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Lord Alfred Bruce "Bosie" Douglas (“Bosie” is short for his childhood nickname “Boysie”) was the third son of John Sholto Douglas, 9th Marquis of Queensberry and Sybil Montgomery. He was born in England and attended the prestigious Winchester public school as a child, followed by Magdalen College, Oxford. His family has a long, ancient Scottish heritage that dates back to the days of Alfred the Bruce. In the same time, the Queensberry's were also associated with family illnesses, early and tragic deaths, mental issues, and dangerous temperaments. Bosie himself was always famous for his amazing looks, which made him popular in Oxford, and around the London literary circle.
What made Bosie Douglas famous was that, as a young Oxford undergraduate, his cousin, the poet Lionel Johnson, introduced him to the Irish poet and playwright Oscar Wilde. Wilde met Bosie in 1892 when Bosie was about 21 years old. As Oscar's homosexual ideal, Bosie became the most beloved of all of Oscar's disciples, and their relationship was as strong as it was wicked, since Bosie displayed bouts of neurotic attacks as well as sexual, financial, and behavioral excess.
Bosie has produced a body of work. His favorites were Scottish ballads. His most notable (or notorious) poem was “Two Loves” in which purportedly homosexuality was referred to as “The Love that Dares Not Speak Its Name.” This poem was literally put on the stands during the trials of Oscar Wilde, when he was asked to define it as part of his defense. In the end, Wilde went to Holloway, Wadsworth, and Reading Gaol to prison as we was found guilty of committing "acts of gross indecency" according to Section 11 of the Criminal Law Amendment act of 1885. This addendum to the act treated homosexual associations as a felony.
It is important to note that it was Bosie Douglas’s father, the coined “Scarlet” Marquis who eventually led Wilde to prison. He had left a libelous note at Oscar Wilde’s club calling him publicly a “ponce and sodomite”, so that Wilde would accuse him of libel and, in turn, the Marquis could bring out the situation between Oscar, his son, and many other males. The Marquis accomplished his goal, supposedly “to save Bosie.”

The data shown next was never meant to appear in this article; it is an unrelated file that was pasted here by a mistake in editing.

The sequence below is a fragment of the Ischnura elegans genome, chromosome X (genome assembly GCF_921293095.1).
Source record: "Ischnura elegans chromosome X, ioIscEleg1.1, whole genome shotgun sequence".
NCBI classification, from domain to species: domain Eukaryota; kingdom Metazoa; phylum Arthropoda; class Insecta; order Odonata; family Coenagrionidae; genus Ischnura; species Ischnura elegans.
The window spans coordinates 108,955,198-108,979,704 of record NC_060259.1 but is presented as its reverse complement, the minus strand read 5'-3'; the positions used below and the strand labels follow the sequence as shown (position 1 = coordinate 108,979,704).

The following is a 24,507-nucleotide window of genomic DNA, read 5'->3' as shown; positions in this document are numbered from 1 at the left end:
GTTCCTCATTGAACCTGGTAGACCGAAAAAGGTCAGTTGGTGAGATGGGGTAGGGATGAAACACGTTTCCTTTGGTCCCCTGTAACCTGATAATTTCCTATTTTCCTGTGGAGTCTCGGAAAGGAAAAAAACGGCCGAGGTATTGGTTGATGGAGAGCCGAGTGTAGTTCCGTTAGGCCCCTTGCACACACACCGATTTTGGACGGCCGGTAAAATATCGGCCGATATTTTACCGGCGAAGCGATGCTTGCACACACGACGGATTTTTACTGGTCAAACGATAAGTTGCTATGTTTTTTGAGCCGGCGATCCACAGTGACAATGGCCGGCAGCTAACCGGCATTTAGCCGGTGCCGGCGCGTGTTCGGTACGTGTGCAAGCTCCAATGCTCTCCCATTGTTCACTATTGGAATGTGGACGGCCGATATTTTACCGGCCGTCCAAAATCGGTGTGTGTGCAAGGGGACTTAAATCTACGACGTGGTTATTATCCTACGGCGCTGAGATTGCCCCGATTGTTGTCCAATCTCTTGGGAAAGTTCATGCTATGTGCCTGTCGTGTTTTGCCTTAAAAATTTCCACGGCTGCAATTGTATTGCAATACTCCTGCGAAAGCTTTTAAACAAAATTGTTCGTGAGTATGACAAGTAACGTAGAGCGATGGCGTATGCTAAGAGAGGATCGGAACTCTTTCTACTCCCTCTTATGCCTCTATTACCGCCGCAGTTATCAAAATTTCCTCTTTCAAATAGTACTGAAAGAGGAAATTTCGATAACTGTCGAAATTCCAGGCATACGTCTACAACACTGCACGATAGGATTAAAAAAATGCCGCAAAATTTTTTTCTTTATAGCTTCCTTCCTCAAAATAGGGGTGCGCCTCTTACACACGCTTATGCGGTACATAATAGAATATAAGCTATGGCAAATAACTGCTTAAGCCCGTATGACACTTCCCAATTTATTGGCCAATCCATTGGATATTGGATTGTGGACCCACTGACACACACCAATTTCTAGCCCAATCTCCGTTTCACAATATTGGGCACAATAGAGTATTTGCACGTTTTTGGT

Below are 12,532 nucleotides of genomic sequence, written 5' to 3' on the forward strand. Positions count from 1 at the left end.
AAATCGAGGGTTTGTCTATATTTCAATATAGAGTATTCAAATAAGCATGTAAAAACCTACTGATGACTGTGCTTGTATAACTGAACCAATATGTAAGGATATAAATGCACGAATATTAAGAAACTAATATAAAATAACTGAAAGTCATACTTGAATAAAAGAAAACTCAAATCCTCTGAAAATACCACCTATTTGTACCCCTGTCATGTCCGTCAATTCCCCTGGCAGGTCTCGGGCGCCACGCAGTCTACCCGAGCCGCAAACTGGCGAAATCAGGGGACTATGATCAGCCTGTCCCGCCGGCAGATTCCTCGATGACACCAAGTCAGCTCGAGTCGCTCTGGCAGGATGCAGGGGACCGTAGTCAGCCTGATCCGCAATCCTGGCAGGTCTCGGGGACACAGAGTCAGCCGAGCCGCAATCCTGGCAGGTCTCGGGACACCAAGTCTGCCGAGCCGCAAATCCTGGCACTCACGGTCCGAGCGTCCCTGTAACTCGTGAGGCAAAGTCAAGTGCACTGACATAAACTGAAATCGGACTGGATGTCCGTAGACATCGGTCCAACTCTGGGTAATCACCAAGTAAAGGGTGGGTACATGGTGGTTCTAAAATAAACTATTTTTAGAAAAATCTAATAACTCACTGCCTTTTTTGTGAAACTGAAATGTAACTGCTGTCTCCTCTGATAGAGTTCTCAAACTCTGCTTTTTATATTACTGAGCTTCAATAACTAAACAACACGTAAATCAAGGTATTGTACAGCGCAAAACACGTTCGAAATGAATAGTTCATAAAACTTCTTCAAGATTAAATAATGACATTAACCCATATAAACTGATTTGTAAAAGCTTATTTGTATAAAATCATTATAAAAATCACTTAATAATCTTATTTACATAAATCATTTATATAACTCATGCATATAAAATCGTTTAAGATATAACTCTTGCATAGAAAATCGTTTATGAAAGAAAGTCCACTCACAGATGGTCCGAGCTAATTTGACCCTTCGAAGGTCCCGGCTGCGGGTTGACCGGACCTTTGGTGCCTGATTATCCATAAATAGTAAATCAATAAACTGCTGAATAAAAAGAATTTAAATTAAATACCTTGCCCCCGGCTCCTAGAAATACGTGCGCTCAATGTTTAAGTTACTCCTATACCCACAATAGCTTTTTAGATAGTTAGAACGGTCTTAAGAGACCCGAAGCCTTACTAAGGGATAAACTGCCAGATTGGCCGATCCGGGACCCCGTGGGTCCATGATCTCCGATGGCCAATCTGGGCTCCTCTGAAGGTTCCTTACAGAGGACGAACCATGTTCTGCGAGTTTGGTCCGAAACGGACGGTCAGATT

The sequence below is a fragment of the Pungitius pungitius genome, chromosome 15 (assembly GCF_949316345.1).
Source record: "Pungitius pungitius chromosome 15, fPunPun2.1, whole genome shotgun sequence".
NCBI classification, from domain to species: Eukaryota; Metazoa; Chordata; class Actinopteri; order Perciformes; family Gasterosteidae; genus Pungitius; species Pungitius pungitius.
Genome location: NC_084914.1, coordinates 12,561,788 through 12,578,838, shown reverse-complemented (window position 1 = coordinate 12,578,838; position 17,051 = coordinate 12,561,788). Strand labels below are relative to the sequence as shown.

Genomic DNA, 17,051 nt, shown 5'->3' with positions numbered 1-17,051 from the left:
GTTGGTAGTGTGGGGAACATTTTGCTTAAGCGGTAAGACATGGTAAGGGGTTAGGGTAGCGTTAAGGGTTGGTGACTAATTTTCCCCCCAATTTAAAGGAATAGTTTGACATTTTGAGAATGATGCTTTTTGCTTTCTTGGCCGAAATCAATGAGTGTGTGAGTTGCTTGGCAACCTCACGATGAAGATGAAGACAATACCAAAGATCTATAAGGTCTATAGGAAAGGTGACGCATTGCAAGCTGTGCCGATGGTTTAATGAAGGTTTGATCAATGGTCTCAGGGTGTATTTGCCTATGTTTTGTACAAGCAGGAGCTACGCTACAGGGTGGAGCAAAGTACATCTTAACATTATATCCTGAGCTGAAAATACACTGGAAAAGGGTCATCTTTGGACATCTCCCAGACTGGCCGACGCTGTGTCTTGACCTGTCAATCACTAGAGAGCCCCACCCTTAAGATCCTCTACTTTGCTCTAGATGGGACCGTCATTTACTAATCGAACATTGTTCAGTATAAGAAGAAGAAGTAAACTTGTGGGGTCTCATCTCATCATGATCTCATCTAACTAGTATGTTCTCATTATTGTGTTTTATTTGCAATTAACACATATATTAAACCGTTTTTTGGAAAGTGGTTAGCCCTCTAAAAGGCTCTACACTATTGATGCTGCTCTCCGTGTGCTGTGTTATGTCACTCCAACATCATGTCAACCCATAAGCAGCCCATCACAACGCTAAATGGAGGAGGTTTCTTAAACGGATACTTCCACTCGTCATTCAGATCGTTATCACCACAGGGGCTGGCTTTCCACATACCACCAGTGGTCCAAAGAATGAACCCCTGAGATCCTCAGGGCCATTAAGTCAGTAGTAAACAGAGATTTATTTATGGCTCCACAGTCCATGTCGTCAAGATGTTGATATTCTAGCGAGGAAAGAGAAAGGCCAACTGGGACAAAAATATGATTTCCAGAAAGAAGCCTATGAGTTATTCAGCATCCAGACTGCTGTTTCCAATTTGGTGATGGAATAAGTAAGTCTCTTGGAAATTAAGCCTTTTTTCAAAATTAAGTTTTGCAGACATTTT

Aside from “Two Loves”, Bosie Douglas has created poetry, written books about his association with Oscar Wilde, and was also one of the translators of Wilde’s Salome.
He reunited with Wilde after the 2-year hard labor imprisonment, but their complex love affair ended shortly after this reunion. Upon Wilde’s death, Bosie wrote a poem which has been referred to as his finest: The Dead Poet.
Bosie died in 1945, possibly bankrupt, and claiming a hatred for all things homosexual. He often contradicted Oscar Wilde’s role in his life, and often we find his memoirs to also contradict each other. Either way, Bosie has found a place in history, whether famous or notorious, yet always overpowered by the biggest dramatist of the Victorian Era.
Lord Alfred Douglas was born in 1870 and educated at Magdalen College, Oxford. He was the editor of The Academy from 1907 to 1910 and was at one time the intimate friend of Oscar Wilde. One of the minor poets of "the eighteen-nineties," several of his poems rise above his own affectations and the end-of-the-century decadence. The City of the Soul (1899) and Sonnets (1900) contain his most graceful writing.
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